Alena: The last couple of years were difficult for the whole world because of COVID-19 and then the awful war. At the beginning of 2022, I was terrified and frustrated — it seemed that the world was ending. My inspiration is in love and freedom — no artist should be involved in aggression. Moving to Great Britain was hard, but I’ve never doubted this choice. A new island (Bali being the first) has called me after seven months of working on my Global Talent visa. My husband and I are here now, and we are working hard on current orders.

My moving hasn’t affected my inspiration, only made it stronger! Great Britain makes me feel needed and valued as an artist. I am working on a new male doll and have a plan for a new girl also. My favorite part in dolly art is the development of joints. I think joints are as important a part in dolls as the main sculpt. I feel energy buzzing through me when I work on new joints, testing them and making a figure move. After my new dolls are born, I am going to make them come alive with the make-up, wigs, and clothes — I never know exactly what character will appear at the end.

I am also planning to organize an exhibition in collaboration with my good friend and great photographer Polina Plotnikova. I also have a desire to start visiting model life drawing sessions again and trying classic portrait art as a hobby. One of my current dreams is to participate in the British reality TV show Portrait Artist of the Year one day.

Dragon Nurse, 17.7 inches. Alena Amicus also creates BJD dragons such as the one shown here.
Amphibian Elf, 21.6 inches. “There is a frog on this picture. I noticed it only when I transferred this photo to my laptop,” the artist said.

DOLLS: Are there specific designs you’re planning for the future that you can tell us about?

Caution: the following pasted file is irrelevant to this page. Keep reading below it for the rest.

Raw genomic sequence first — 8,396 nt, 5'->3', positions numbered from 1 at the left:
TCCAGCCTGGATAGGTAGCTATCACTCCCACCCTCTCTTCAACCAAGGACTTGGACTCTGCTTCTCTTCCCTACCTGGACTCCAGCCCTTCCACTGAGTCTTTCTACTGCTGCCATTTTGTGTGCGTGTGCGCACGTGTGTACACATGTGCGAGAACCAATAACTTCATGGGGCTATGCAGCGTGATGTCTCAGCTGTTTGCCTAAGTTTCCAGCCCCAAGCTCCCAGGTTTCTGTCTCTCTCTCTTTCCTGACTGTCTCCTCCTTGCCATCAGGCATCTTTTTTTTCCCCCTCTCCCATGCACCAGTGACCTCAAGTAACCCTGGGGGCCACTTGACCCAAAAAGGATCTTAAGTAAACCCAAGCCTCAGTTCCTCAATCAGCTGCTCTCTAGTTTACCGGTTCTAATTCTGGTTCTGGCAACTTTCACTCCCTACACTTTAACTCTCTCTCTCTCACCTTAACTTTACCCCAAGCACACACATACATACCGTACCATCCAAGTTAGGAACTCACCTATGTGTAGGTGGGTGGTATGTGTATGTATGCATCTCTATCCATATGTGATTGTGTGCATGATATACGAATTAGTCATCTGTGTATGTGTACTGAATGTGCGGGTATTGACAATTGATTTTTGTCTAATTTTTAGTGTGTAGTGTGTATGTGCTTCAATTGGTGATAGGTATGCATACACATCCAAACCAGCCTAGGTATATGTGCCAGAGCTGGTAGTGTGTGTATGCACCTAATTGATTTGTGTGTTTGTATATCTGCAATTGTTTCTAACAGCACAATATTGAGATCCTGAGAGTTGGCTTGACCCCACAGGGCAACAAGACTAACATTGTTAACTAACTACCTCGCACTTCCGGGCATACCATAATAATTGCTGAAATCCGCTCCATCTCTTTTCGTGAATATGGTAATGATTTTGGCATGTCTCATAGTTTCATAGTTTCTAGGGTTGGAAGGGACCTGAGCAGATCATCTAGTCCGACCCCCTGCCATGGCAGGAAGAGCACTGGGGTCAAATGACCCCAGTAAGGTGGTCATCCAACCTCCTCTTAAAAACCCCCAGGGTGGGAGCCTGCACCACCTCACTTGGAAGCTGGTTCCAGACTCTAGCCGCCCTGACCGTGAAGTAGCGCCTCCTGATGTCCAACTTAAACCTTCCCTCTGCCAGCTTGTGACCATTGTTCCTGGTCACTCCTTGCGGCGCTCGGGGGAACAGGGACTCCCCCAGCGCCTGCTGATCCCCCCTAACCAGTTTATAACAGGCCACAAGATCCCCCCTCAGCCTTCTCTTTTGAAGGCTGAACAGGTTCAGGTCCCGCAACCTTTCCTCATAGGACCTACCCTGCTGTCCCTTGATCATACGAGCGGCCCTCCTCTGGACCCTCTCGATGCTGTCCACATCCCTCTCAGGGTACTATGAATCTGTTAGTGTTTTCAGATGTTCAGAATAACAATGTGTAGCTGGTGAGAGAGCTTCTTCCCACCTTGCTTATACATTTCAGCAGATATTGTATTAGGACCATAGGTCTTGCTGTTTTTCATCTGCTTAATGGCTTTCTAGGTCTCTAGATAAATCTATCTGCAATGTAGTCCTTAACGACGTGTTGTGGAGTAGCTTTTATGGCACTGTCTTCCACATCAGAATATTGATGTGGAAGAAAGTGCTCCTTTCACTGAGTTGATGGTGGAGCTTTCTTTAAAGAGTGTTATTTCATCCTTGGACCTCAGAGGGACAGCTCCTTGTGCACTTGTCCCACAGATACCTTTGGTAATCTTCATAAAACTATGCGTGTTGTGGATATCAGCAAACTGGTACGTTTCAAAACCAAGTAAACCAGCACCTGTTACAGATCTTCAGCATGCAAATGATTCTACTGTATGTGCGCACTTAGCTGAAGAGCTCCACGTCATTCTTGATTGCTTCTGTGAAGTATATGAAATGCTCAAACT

Alena: I was thinking about trying a new artistic style. Usually I create human-like dolls, keeping real proportions. The new step in dollmaking I’m considering would be to try to make a stylized doll, adding some unusual features which could make it different from my main projects. So, I want to add some more creative parts to my regular work — but let’s not make God laugh at my plans!

Portrait doll of Jude Law, 17 inches.
Native American Ursa, 17.7 inches.
Vampire Victor, 17.7 inches.

DOLLS: How do you like to spend your free time?

Alena: I have my small family — my husband and a cat. We love simple things — good movies, walks near the ocean, nice food and talks, meeting our friends. We are working hard now to finish all current orders and planning to travel in Great Britain in summer. I am always truly involved in creating my dolls, so I can’t say for sure what other hobbies I have. Creating new dolls is always at the back of my mind, whatever I do. Even upcoming portrait sessions — I don’t separate the process of painting a real human and sculpting a doll inside my head.

The world has changed for many people and for me. I am at the beginning of something new, and I believe that it is for good. I am praying for peace and want to believe that my art can unite people. The addiction to creating dolls has been moving me for many years; it gave me energy to take new steps, recover from depression, and go forward. I am very grateful to DOLLS magazine for the opportunity to participate in the wonderful challenge and to get an award. This helped me present evidence of my artistic success in applying for my visa to Great Britain.

Alena Amicus